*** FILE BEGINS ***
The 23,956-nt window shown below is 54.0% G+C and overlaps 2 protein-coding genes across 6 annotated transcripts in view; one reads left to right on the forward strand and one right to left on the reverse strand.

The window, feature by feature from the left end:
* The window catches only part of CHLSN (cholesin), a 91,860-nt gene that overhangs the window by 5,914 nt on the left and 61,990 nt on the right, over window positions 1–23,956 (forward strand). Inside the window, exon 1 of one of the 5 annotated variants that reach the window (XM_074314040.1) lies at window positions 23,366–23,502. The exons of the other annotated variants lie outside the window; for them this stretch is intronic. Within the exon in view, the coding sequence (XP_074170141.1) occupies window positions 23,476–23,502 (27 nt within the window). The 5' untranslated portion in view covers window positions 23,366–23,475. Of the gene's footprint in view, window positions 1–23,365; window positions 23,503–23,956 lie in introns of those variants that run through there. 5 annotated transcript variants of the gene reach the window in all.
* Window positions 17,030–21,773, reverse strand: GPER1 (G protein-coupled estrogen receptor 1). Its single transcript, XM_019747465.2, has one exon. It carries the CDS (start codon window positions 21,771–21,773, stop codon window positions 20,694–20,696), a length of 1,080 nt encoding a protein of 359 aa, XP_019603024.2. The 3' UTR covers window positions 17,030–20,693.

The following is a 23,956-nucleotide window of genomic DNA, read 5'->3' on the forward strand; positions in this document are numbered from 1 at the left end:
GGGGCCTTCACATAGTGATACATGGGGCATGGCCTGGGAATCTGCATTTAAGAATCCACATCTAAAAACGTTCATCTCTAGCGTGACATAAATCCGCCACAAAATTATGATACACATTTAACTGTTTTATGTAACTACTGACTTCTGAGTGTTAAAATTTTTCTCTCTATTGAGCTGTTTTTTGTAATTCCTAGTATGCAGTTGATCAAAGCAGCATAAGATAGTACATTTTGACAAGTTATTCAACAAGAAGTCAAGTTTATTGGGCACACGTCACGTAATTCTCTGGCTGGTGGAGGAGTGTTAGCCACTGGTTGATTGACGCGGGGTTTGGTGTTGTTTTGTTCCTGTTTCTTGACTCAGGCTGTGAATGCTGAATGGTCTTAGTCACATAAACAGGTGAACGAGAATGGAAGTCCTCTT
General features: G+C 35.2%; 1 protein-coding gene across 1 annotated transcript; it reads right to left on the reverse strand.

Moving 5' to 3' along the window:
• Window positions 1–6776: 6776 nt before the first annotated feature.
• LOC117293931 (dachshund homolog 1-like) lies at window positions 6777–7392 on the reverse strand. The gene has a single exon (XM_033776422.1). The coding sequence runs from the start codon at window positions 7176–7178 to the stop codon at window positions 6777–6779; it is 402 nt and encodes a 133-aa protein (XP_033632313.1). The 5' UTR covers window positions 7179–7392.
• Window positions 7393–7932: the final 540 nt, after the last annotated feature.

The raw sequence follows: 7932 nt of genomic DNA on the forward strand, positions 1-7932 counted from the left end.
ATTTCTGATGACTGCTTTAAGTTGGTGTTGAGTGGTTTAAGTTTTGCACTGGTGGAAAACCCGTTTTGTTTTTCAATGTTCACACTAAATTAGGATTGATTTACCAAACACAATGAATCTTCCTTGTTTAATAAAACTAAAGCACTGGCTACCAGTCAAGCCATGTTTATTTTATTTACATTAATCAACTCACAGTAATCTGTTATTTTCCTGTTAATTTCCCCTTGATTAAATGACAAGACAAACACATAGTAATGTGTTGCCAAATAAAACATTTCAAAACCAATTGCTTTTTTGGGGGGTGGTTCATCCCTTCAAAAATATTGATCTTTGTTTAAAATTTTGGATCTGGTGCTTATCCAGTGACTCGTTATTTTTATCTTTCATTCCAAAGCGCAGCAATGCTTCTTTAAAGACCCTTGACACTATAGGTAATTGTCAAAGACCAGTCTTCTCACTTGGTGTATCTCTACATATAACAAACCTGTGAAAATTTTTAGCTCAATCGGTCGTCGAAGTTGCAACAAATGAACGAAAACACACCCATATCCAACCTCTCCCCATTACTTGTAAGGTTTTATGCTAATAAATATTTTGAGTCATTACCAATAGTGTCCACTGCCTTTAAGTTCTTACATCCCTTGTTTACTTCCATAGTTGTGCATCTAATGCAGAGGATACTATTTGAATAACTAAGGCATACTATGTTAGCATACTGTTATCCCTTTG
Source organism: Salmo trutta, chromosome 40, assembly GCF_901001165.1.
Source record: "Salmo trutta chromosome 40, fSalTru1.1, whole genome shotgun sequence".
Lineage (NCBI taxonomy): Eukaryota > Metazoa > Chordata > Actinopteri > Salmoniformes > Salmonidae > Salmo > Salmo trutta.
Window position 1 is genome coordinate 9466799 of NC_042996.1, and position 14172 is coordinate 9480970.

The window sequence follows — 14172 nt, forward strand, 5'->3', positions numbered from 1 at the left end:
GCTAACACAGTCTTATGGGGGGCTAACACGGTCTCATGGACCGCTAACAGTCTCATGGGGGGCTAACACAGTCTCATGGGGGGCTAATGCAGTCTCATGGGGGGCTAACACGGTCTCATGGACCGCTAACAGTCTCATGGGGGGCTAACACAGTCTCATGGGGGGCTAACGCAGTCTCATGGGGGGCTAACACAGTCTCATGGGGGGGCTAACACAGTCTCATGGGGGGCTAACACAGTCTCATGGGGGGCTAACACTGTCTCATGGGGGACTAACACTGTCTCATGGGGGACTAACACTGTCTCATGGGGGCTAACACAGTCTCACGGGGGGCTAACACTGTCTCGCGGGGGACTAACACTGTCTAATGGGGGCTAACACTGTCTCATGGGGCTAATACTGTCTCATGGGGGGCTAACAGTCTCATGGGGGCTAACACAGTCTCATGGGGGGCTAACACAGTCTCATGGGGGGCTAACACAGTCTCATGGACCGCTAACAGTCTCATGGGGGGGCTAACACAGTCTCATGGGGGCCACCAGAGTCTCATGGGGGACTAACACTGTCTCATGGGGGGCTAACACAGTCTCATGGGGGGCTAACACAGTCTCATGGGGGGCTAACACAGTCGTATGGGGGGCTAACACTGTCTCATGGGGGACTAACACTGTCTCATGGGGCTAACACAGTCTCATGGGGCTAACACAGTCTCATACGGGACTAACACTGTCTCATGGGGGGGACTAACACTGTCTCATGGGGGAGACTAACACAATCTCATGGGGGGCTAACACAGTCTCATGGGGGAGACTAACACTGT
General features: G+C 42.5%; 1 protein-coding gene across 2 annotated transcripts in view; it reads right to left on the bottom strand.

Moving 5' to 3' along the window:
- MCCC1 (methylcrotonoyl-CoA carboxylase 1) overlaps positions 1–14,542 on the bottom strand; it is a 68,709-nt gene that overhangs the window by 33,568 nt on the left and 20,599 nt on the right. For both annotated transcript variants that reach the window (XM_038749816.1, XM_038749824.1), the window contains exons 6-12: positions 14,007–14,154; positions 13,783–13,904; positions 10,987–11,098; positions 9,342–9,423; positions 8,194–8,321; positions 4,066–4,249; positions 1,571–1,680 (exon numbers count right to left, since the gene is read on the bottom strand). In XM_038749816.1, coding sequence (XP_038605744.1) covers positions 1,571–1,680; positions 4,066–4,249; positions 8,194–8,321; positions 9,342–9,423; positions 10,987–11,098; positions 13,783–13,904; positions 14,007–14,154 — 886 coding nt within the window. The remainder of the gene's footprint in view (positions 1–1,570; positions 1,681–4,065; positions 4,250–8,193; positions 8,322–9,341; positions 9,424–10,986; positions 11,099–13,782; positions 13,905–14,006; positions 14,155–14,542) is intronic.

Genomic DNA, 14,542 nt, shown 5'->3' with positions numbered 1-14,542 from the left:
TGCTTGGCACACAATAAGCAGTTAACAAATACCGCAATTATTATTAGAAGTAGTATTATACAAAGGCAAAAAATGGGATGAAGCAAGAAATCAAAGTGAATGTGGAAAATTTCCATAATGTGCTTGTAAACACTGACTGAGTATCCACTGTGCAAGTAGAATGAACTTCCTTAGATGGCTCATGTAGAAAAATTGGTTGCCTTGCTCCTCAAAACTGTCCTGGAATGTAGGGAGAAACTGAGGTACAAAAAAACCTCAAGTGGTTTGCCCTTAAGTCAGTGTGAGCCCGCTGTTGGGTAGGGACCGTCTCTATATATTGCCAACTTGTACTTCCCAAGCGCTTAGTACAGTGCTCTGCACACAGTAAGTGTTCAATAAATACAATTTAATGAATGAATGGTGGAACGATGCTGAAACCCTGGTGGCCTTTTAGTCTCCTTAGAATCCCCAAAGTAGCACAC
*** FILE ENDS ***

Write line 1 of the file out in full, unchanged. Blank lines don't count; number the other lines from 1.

The 23,956-nt window shown below is 54.0% G+C and overlaps 2 protein-coding genes across 6 annotated transcripts in view; one reads left to right on the forward strand and one right to left on the reverse strand.